Review. Following the issuance of a preliminary order, the complainant and respondent have 30 days to file objections and request a hearing before an administrative law judge. The filing of objections will stay any remedy in the preliminary order except for preliminary reinstatement. Following a hearing, OSHA has 120 days to issue a final order. The final order may be appealed within 60 days to the United States Court of Appeals for the circuit in which the violation occurred or the circuit where the complainant resided on the date of the violation.
Takeaways and Best Practices
Although OSHA’s Final Rule seeks to clarify and improve the procedures for handling SOX whistleblower complaints, many of its provisions will effectively make it easier for employees to file and prosecute whistleblower complaints and more difficult and expensive for employers to defend. Employers accused of whistleblower violations can expect increased defense costs due to the reinstatement requirement, the practical effect being that employers will have to pay to economically reinstate the complainant while at the same time paying another worker to fill the position left vacant by the complainant.
In light of this Final Rule and recent whistleblower-friendly Arbitration Review Board (ARB) decisions, including Sylvester v. Parexel International LLC and Menendez v. Halliburton, Inc., employers can expect an increased willingness on the part of plaintiffs’ attorneys and their clients to invest in whistleblower complaints. Some best practices to help avoid whistleblower liability include:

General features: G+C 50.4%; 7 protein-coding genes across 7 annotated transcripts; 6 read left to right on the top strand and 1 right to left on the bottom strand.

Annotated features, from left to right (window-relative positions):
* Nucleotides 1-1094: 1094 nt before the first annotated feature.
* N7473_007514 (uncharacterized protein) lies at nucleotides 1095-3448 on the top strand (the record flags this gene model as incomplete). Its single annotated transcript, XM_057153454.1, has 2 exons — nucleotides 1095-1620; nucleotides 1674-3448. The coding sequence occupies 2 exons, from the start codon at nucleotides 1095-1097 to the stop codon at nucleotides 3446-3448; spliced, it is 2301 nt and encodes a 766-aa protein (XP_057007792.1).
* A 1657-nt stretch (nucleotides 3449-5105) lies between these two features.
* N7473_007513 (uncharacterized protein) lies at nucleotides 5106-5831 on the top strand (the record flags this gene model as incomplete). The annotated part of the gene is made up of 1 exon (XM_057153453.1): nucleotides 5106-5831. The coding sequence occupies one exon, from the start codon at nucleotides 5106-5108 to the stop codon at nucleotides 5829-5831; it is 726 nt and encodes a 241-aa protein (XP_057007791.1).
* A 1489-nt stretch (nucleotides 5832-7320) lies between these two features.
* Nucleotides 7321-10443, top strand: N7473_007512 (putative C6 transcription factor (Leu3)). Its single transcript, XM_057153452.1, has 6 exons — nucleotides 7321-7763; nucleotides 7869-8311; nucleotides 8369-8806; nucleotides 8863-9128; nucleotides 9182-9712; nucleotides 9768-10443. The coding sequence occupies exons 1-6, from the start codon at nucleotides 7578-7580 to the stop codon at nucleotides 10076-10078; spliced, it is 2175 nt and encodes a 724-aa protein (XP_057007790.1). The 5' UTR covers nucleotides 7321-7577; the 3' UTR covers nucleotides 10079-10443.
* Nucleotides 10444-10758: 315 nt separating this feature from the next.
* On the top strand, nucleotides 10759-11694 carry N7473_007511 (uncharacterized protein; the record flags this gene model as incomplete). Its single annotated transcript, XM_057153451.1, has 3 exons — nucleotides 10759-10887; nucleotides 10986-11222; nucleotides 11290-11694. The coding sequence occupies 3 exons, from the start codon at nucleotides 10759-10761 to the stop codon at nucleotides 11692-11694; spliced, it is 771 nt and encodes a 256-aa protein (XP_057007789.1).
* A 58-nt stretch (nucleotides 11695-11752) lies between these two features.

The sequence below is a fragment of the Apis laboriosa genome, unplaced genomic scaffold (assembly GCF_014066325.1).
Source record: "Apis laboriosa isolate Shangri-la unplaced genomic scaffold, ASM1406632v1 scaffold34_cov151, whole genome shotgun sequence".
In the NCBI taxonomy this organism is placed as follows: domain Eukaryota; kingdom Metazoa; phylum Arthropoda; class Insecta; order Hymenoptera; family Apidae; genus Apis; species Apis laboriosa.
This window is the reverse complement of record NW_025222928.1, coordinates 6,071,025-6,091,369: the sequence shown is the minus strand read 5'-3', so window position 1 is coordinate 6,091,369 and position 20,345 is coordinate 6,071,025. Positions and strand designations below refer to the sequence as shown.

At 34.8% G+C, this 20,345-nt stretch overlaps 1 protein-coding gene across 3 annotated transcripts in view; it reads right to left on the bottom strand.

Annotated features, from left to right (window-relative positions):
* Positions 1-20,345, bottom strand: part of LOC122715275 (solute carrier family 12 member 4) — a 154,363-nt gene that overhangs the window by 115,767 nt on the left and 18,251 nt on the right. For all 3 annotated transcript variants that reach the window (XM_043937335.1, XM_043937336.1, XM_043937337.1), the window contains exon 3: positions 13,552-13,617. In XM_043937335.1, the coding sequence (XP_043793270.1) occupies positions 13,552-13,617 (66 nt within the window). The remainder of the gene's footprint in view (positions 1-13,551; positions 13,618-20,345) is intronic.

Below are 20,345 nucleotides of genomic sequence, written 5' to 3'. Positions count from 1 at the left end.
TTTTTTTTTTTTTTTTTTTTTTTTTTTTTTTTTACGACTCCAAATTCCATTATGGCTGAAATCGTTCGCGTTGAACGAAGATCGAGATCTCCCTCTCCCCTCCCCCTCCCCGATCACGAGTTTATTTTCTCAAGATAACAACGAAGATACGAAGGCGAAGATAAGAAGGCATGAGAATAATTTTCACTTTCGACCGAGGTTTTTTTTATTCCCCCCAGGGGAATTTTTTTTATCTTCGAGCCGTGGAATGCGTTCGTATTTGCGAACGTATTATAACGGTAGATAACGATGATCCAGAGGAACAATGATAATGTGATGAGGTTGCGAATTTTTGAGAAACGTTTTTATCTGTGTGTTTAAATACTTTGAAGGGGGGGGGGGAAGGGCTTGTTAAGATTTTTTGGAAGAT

- Ensure policies are adhered to uniformly before a complaint of illegal behavior occurs. This gives the employer some recourse to legitimately discipline a complaining party when appropriate.
- Keep all complaints and claims by employees and resulting investigations as confidential as possible. Share information about the claim only on a need-to-know basis. If a decision maker can truthfully testify that she never knew about the protected activity, it is more difficult for the complainant to prove a causal connection.
- Be vigilant. To the extent managers and supervisors are aware of an employee’s protected actions, they should be reminded of the company’s policy prohibiting retaliation or reprisal against whistleblowers.
- Take prompt investigatory action. If the employer believes that any adverse treatment may be motivated in any way by an employee’s protected activity, the employer should investigate promptly and take remedial action if necessary.
- Consult with counsel prior to taking actions that may involve liability exposure under SOX. A copy of the Final Rule (80 Fed. Reg. 11865) can be found here.